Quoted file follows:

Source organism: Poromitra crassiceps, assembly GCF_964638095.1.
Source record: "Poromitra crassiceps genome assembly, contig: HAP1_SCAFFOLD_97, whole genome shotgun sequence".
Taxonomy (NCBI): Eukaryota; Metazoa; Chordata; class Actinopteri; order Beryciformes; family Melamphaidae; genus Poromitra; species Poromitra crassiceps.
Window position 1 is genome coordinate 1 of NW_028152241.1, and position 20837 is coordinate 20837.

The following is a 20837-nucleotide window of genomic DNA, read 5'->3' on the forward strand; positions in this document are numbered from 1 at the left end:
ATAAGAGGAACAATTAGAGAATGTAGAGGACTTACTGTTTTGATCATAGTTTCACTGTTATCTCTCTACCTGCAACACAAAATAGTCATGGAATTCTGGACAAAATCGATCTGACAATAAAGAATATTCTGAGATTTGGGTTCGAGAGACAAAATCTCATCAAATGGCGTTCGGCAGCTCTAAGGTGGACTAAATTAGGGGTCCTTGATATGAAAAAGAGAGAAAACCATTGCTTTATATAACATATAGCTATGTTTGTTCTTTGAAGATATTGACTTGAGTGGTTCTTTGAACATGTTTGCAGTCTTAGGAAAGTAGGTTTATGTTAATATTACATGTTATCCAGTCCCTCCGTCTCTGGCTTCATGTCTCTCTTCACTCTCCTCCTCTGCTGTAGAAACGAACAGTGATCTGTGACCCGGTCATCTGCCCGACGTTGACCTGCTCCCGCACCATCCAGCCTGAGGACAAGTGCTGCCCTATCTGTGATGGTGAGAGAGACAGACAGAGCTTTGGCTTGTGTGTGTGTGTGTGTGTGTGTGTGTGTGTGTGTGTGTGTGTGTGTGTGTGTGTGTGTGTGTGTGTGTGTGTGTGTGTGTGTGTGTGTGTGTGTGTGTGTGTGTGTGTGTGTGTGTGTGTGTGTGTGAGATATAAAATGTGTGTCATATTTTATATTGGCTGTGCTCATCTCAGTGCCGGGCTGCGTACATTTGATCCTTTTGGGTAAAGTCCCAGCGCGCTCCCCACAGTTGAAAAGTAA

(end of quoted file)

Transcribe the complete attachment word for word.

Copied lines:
Source organism: Poromitra crassiceps, assembly GCF_964638095.1.
Source record: "Poromitra crassiceps genome assembly, contig: HAP1_SCAFFOLD_97, whole genome shotgun sequence".
Taxonomy (NCBI): Eukaryota; Metazoa; Chordata; class Actinopteri; order Beryciformes; family Melamphaidae; genus Poromitra; species Poromitra crassiceps.
Window position 1 is genome coordinate 1 of NW_028152241.1, and position 20837 is coordinate 20837.

The following is a 20837-nucleotide window of genomic DNA, read 5'->3' on the forward strand; positions in this document are numbered from 1 at the left end:
ATAAGAGGAACAATTAGAGAATGTAGAGGACTTACTGTTTTGATCATAGTTTCACTGTTATCTCTCTACCTGCAACACAAAATAGTCATGGAATTCTGGACAAAATCGATCTGACAATAAAGAATATTCTGAGATTTGGGTTCGAGAGACAAAATCTCATCAAATGGCGTTCGGCAGCTCTAAGGTGGACTAAATTAGGGGTCCTTGATATGAAAAAGAGAGAAAACCATTGCTTTATATAACATATAGCTATGTTTGTTCTTTGAAGATATTGACTTGAGTGGTTCTTTGAACATGTTTGCAGTCTTAGGAAAGTAGGTTTATGTTAATATTACATGTTATCCAGTCCCTCCGTCTCTGGCTTCATGTCTCTCTTCACTCTCCTCCTCTGCTGTAGAAACGAACAGTGATCTGTGACCCGGTCATCTGCCCGACGTTGACCTGCTCCCGCACCATCCAGCCTGAGGACAAGTGCTGCCCTATCTGTGATGGTGAGAGAGACAGACAGAGCTTTGGCTTGTGTGTGTGTGTGTGTGTGTGTGTGTGTGTGTGTGTGTGTGTGTGTGTGTGTGTGTGTGTGTGTGTGTGTGTGTGTGTGTGTGTGTGTGTGTGTGTGTGTGTGTGTGTGTGTGTGTGTGTGTGTGTGAGATATAAAATGTGTGTCATATTTTATATTGGCTGTGCTCATCTCAGTGCCGGGCTGCGTACATTTGATCCTTTTGGGTAAAGTCCCAGCGCGCTCCCCACAGTTGAAAAGTAA